Riverside, California 2021-10-12 12:05:19 –
Once confirmed, advice for older people reverts to the recommendations issued by the Panel in 2016 to help prevent the first heart attack and stroke.
Elderly people without heart disease should not take low doses of aspirin daily to prevent their first heart attack or stroke, an influential health guideline group released preliminary updated advice on Tuesday. I mentioned in.
The risk of bleeding in adults over the age of 60 who do not have a heart attack or stroke outweighs the potential benefits of aspirin, the US Preventive Medicine Expert Board said in a draft guidance.
For the first time, the panel said that adults in their 40s who are not at risk of bleeding may have a small benefit. For people in their 50s, the panel softened the advice, saying the evidence of profit was less clear.
Recommendations are for people with high blood pressure, high cholesterol, obesity, or other conditions that increase the likelihood of a heart attack or stroke. Dr. Jungwon, a member of the Task Force, a primary care expert at Tufts Medical Center, says adults, regardless of age, need to discuss aspirin discontinuation or initiation with their doctors to ensure that aspirin is the right choice. Said there is.
“Use of aspirin can cause serious harm and the risk increases with age,” he said.
Once confirmed, advice to the elderly reverts to the recommendations issued by the Panel in 2016 to help prevent the first heart attack and stroke, but with more recent guidelines from other medical groups. Match.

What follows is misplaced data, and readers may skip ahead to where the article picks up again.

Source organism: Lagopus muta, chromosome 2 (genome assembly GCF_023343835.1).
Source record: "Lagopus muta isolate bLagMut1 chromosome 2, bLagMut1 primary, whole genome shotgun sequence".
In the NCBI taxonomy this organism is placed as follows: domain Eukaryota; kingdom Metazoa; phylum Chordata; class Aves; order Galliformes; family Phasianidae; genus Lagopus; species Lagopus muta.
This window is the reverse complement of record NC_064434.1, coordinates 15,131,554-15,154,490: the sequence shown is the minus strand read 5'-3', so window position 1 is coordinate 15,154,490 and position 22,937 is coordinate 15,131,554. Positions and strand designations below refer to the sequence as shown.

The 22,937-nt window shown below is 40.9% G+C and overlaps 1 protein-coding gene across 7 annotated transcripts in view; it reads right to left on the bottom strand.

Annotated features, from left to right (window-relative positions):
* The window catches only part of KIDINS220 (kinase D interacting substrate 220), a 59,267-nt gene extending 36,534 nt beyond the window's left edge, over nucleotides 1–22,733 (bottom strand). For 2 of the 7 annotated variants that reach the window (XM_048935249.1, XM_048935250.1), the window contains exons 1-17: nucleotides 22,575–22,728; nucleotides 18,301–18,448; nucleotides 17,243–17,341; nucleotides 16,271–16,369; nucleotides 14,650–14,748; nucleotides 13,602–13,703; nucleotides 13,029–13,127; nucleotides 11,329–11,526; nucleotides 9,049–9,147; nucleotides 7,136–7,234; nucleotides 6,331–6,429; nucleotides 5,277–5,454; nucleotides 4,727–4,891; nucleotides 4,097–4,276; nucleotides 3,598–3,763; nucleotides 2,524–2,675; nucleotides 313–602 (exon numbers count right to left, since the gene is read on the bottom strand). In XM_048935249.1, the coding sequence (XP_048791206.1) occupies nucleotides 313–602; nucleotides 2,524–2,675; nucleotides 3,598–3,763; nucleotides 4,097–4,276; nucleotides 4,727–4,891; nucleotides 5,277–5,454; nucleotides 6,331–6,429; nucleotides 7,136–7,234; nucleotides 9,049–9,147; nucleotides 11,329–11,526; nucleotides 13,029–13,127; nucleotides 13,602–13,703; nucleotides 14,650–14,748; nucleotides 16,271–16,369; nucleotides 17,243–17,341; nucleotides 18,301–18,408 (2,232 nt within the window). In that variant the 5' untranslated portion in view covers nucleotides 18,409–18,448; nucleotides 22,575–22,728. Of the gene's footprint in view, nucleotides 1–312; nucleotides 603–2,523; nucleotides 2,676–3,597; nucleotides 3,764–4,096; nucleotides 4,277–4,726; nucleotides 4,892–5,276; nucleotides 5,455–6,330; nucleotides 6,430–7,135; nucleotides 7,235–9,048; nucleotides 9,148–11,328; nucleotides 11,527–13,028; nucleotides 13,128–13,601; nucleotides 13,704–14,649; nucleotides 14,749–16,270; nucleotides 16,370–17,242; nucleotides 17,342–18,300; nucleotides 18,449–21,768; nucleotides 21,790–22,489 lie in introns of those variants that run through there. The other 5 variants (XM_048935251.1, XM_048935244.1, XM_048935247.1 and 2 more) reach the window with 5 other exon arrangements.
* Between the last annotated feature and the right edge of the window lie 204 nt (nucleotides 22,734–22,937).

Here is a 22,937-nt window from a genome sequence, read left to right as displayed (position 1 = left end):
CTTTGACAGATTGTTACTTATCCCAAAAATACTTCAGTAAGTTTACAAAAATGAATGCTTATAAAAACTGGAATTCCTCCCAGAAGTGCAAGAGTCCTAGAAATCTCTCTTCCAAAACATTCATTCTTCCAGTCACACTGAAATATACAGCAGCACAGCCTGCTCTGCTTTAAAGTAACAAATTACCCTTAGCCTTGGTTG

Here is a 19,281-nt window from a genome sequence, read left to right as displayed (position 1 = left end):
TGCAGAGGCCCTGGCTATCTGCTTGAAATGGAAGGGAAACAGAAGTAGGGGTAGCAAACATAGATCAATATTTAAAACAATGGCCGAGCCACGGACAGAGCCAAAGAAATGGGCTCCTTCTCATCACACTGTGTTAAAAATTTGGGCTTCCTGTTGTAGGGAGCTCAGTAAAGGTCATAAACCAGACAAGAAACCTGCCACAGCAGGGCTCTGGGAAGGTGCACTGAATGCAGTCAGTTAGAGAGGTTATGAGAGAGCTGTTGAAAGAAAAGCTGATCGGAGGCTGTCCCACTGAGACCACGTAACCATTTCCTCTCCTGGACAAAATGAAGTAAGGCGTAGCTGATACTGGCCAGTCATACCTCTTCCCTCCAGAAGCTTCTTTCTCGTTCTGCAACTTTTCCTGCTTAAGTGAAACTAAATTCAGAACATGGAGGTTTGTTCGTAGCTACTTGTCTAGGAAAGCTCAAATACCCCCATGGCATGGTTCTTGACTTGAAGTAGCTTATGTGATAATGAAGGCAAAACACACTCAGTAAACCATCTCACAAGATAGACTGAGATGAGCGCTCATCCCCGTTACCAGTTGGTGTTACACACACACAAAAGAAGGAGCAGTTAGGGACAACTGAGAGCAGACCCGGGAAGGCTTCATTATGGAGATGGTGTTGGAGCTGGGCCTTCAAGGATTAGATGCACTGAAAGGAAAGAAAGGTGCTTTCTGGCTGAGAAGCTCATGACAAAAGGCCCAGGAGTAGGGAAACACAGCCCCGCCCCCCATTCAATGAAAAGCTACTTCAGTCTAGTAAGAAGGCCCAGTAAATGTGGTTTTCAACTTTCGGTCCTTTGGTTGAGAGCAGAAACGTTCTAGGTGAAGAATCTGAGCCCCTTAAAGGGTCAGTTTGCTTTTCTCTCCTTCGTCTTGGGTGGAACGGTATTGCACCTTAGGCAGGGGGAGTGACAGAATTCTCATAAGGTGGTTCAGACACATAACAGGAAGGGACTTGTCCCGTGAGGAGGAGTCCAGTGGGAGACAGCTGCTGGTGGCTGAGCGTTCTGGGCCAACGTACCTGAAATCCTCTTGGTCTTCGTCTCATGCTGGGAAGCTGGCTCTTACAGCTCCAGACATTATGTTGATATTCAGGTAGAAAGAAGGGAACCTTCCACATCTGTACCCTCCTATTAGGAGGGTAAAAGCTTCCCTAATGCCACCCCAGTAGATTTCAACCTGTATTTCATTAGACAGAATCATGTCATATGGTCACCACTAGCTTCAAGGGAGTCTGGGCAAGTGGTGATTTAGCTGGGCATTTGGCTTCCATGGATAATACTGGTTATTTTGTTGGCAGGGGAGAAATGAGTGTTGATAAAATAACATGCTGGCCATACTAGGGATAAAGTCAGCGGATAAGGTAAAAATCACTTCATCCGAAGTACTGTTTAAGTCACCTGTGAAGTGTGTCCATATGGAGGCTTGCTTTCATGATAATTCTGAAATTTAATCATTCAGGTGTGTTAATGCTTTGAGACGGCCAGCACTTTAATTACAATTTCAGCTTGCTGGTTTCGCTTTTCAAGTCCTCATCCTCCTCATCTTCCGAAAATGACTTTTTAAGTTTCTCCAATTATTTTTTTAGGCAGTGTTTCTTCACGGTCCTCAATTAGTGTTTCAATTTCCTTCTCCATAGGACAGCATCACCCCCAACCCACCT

Doctors have long recommended low-dose daily aspirin for many patients who have already had a heart attack or stroke. Task Force guidance does not change that advice.
The Task Force has previously stated that daily aspirin may also protect against colorectal cancer in some adults in their 50s and 60s, but the latest guidance requires additional evidence of some benefit. It states that there is.
Guidance was posted online to allow public comments until November 8. The group evaluates the input and makes the final decision.
An independent committee of disease prevention experts analyzes medical research and literature and provides regular advice on measures to maintain the health of Americans. A reanalysis of new and old studies prompted the latest advice, Wong said.
Aspirin is best known as an analgesic, but it is also an anticoagulant that can reduce the chance of blood clots. However, aspirin carries risks even at low doses. It is primarily gastrointestinal bleeding and ulcers, both of which can be life-threatening.
Dr. Lauren Brock, a medical researcher at the Feinstein Institutes of Medicine in Manhasset, New York, said that so many adults are taking aspirin even though they have never had a heart attack or stroke. , Said that guidance is important.
Block, who did not participate in the Task Force, recently switched one of his patients from aspirin to a cholesterol-lowering statin because of potential harm.
A patient, 70-year-old Richard Schrafel, suffers from high blood pressure and knows about his risk of heart attack. Schrafel, president of the paperboard distribution business, said that aspirin had never had a negative effect, but he takes the new guidance seriously.
Rita Siefeld, 63, also has high blood pressure and has been taking aspirin every day for about 10 years until her doctor told her to stop two years ago.
“He said they changed their minds about it,” recalled an elementary school teacher who retired from Milwaukee. She said she understands that science is evolving.
Wong admitted that backtracking could cause some patients to be dissatisfied and wondered why scientists couldn’t decide.
“That’s a fair question,” he said. “The really important thing to know is that the evidence changes over time.”
Panel: Most shouldn’t take daily aspirin to prevent heart attack Source link Panel: Most shouldn’t take daily aspirin to prevent heart attack